An example of counterfactual reasoning
Legare has found strong evidence in her work that children respond to inconsistencies in causal relationships with increased curiosity and interest. They spend more time exploring the materials, summoning prior knowledge, making and trying out hypotheses and crafting verbal explanations for what they see. We see evidence of this heightened interest in our classroom daily; the inconsistencies are as simple as the block that won’t balance properly and as complex as the conflict that arises when three participants in a dramatic game want to be the Mommy. When we step into these situations and try to “fix” them or influence the outcome, we rob our students of the chance to be physicists and peacemakers.
Meanwhile Ollie is still in China, and PreK’s efforts at reaching him through the sandbox are going nowhere quickly. One particularly informed five-year old has shared the exciting news that there is hot burning lava in the center of the earth, and the anxious faces of his classmates suggest that this is an area of great and grave interest: what will happen to us if we keep on digging? Gradually, concern that flames lurk just under the surface of the sandbox prevails, and the children step warily back from their hole.
In the laboratory of the sandbox, the children have not been able to prove their original hypothesis, a→b, and they conclude that digging a hole in the sand will not lead to Ollie. That flaming ball of lava in the middle of the earth provides great fodder for counterfactual reasoning (“We would have been able to reach Ollie if the fire hadn’t been down there!”); the very idea is both exciting and scary, which makes its pull irresistible.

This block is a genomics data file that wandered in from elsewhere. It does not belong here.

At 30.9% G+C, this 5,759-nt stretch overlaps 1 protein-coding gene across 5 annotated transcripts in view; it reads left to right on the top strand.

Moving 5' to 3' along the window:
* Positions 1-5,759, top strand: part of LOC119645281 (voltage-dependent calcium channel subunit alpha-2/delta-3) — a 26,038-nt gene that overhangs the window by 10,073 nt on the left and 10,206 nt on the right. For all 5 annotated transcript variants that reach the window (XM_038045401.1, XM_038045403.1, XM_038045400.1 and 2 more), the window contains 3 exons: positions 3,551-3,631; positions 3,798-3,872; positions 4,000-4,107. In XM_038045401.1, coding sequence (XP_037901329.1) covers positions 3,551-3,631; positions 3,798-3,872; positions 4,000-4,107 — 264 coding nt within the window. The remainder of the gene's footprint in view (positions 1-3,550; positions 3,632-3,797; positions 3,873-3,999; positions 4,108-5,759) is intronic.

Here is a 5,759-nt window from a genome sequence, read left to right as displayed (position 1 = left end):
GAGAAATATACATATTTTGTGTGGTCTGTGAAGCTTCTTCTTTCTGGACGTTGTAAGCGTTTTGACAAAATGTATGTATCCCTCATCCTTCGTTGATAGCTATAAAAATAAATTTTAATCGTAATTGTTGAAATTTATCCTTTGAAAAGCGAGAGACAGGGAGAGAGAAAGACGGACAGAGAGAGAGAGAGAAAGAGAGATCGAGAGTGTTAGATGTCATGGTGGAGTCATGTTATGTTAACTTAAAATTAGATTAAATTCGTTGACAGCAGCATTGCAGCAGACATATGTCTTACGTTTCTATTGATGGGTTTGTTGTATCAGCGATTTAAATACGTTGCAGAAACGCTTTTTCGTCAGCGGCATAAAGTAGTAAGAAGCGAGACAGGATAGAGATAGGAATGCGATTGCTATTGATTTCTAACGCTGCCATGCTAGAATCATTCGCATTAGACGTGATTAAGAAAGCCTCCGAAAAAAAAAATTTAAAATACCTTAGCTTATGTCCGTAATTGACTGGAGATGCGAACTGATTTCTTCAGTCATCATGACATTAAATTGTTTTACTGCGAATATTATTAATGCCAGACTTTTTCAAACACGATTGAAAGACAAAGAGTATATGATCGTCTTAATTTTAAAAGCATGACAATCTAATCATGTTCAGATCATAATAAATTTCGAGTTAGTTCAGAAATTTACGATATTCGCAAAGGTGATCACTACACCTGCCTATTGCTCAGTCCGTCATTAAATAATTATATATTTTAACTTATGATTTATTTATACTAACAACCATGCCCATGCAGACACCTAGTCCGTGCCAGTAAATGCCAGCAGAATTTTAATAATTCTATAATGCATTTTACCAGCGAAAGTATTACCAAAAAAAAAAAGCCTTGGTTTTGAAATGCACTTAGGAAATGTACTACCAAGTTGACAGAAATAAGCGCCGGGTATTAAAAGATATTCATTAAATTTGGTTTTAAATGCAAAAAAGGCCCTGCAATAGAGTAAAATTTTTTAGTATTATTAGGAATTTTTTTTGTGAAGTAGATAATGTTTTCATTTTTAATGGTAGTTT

As much as we would like to, Vanita and I are unable to provide our students with the sophisticated digging equipment they need for further research (a fireproof earth bisecting submarine?). Sadly, our PreK Science Laboratory has fallen prey to the same funding shortages plaguing most scientific research. In a grown-up laboratory, PreK’s attempt to dig to China would be considered an unsuccessful experiment. In the science laboratory of early childhood play, however, each failure is simply an anomaly worth further investigation: a starting point for new ideas and a search for a greater depth of understanding. New questions have arisen from the digging experiment. Why couldn’t we dig that hole? What is under that sandbox, really? Is there fire? Is it poisonous?
The phrase “teachable moment” has become cliché, but Vanita and I sense that we have reached one. Our playful scientists have exhausted their resources and funding, and are looking to us for new avenues of support. Their play has initiated a heightened level of interest in the earth, and what goes on beneath the surface. They are ripe to make meaningful connections with a good book.
Faith McNulty’s How To Dig A Hole To The Other Side Of The World is met with rapt attention, many questions and thoughtful observations. McNulty invites our PreK children to travel deep down through the earth and learn about rocks, geysers, basalt, hidden pools of water, the mantle and that flaming hot core at the center. (Which, we point out, is way way way far away from our sandbox.)
It has been a couple of weeks now since our PreK children first dug their hole to China. To the joy of his classmates, Ollie has returned unharmed from his journey. Meanwhile Hurricane-Post-Tropical-Cyclone-Superstorm Sandy has blown through, dumping wind and water, taking out part of the 6th grade roof and giving us a couple of unexpected days off from school. We return to find our classroom and playground reassuringly intact.
That is, except for the sandbox, where the PreKindergarten hole to China has undergone a surprising transformation. Our children crowd around in fascination, alternately extending a foot to touch the surface and bending over to stare in. There is no need to worry about flames anymore, for the hole is deep and full of water. As the children lean over the hole, we can hear their voices rising with excitement.